And now there’s an all-new Picanto, ready to tackle a somewhat different marketplace head-on. If anyone expected a similar leap from the second generation to the third, they’d probably be disappointed. The latest incarnation is different enough to stand apart, but it’s still recognizably a Picanto. That Shreyer grille is still there (albeit wider than before) and the overall proportions are much like the old car’s (short and tall), but subtle revisions see a slightly longer wheelbase which pushes the wheels closer to the corners of the body. The headlamps trade its predecessors’s wide-eyed look for something altogether much angrier, and the front- and rear bumpers feature a stronger emphasis on horisontal lines for a wider appearance. But, while the styling changes appear to be evolutionary, it’s still a highly distinctive-looking car in its segment.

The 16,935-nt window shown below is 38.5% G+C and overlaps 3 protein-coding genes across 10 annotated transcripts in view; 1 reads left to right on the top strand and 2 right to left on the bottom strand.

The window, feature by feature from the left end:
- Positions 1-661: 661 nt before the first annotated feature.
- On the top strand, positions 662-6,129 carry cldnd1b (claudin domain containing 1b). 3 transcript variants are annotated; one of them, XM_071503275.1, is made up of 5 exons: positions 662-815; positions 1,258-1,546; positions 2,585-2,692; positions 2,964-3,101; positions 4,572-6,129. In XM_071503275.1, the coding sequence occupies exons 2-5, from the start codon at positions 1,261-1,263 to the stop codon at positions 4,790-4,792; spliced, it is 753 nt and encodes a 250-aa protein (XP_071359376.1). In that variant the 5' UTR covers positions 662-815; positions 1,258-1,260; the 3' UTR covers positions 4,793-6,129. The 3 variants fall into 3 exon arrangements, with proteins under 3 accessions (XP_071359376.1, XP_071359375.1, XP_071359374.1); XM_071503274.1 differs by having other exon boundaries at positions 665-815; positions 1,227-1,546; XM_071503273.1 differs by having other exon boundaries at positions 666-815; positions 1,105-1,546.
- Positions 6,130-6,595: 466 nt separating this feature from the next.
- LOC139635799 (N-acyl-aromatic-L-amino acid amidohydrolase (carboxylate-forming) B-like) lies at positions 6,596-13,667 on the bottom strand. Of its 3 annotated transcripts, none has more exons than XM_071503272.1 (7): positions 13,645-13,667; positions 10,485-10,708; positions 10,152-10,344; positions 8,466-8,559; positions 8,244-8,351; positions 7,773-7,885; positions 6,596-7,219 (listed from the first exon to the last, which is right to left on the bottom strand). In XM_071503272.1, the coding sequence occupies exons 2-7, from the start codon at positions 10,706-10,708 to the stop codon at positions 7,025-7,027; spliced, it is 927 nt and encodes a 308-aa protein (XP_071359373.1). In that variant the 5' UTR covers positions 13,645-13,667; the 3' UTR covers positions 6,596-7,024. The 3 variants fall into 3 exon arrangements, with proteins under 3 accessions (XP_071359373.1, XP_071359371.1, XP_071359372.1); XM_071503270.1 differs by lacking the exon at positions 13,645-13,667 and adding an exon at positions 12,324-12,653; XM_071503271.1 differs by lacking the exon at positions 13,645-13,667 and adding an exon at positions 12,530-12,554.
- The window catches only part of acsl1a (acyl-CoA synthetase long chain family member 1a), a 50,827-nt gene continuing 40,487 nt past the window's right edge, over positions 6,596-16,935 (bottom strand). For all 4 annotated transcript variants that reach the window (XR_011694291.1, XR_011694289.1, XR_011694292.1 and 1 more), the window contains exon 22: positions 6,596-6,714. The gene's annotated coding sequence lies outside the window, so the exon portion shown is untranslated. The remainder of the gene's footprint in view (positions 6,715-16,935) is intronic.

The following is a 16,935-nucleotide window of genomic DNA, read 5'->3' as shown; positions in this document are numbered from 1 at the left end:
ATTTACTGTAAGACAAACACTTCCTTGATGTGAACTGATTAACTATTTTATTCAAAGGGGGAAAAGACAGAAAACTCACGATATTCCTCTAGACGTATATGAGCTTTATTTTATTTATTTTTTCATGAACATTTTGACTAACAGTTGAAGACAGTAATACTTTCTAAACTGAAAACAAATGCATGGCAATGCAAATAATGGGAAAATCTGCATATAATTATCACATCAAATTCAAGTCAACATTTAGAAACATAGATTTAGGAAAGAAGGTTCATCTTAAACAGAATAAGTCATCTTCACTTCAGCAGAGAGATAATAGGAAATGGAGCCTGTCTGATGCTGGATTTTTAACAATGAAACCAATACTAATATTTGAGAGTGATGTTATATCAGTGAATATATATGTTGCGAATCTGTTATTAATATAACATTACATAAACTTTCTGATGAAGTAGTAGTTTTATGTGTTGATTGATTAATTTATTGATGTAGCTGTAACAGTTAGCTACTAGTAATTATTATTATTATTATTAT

The new Picanto’s cabin shows a larger step into the future than its exterior styling suggests, with a repeat of the exterior’s horisontal design cues to create an impression of greater cabin width. But, while the measuring tape will show a few extra millimeters of space in almost every dimension, the changes are slight enough as to be almost unnoticeable. What is immediately apparent, however, is the step up in material quality. While it’s still not awash in soft-touch loveliness, the cabin’s plastics do appear significantly more upmarket than before, and it’s all screwed together very nicely as well. The luggage compartment also grows a bit – it’s a full 25% larger than before, and now vies for class honours with its capacity of 250 litres.